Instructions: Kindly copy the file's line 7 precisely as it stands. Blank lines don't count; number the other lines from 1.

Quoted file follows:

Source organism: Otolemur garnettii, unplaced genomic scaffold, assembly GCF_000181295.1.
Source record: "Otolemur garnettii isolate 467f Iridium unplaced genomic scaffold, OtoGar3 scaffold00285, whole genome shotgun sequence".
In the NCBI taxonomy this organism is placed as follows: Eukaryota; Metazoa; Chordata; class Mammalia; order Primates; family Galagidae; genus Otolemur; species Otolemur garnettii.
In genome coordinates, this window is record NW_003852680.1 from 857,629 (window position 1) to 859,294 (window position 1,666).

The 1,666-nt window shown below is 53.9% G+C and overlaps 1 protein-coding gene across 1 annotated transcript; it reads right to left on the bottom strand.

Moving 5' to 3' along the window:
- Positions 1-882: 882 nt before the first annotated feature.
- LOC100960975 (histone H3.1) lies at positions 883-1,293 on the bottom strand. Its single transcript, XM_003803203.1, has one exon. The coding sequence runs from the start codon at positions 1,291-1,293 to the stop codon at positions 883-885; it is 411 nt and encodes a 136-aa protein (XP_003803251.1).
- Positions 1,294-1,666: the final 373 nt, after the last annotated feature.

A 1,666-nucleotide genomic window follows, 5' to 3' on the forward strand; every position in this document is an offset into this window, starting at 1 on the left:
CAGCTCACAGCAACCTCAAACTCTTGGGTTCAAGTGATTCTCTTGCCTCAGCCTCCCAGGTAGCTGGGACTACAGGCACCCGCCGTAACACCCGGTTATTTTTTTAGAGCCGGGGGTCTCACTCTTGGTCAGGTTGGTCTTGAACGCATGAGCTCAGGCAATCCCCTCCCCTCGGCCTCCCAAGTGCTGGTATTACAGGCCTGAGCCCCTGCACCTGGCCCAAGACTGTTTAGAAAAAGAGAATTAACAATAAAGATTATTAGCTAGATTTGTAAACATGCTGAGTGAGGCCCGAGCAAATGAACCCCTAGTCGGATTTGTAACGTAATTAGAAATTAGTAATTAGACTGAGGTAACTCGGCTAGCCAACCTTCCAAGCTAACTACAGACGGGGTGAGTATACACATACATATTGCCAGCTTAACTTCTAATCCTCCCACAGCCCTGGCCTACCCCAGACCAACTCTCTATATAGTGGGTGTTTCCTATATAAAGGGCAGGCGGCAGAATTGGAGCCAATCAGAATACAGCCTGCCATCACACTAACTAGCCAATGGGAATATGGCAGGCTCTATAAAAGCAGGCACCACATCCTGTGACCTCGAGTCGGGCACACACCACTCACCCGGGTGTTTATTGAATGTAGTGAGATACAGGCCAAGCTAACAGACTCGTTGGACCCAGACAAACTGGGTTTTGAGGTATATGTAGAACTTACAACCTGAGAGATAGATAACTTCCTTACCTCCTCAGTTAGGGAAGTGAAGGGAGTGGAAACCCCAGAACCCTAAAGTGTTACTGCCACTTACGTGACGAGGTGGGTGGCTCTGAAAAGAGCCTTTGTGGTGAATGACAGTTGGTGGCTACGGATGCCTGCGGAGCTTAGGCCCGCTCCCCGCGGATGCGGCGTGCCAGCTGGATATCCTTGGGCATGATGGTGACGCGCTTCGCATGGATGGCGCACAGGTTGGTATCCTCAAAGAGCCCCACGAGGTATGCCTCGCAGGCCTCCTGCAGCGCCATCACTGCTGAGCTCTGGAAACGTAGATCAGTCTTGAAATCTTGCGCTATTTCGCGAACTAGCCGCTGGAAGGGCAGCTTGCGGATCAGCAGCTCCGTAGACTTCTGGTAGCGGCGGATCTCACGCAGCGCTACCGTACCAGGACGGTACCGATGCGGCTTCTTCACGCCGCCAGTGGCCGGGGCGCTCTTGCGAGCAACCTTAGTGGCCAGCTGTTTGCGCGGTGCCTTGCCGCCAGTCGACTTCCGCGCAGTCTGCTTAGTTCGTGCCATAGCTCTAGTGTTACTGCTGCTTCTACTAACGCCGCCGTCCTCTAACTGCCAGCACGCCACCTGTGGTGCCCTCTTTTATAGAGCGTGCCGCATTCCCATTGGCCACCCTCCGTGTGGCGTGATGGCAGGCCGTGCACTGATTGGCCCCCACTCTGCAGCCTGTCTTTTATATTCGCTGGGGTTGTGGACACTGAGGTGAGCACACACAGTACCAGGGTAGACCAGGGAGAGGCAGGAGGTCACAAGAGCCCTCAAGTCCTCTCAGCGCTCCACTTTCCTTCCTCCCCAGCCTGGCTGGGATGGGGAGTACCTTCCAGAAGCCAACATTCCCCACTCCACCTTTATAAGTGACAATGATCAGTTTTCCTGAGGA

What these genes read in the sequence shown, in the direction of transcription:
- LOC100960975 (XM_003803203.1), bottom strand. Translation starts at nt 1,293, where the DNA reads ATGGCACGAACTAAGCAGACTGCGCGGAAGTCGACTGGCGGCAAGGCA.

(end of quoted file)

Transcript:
- Positions 1-882: 882 nt before the first annotated feature.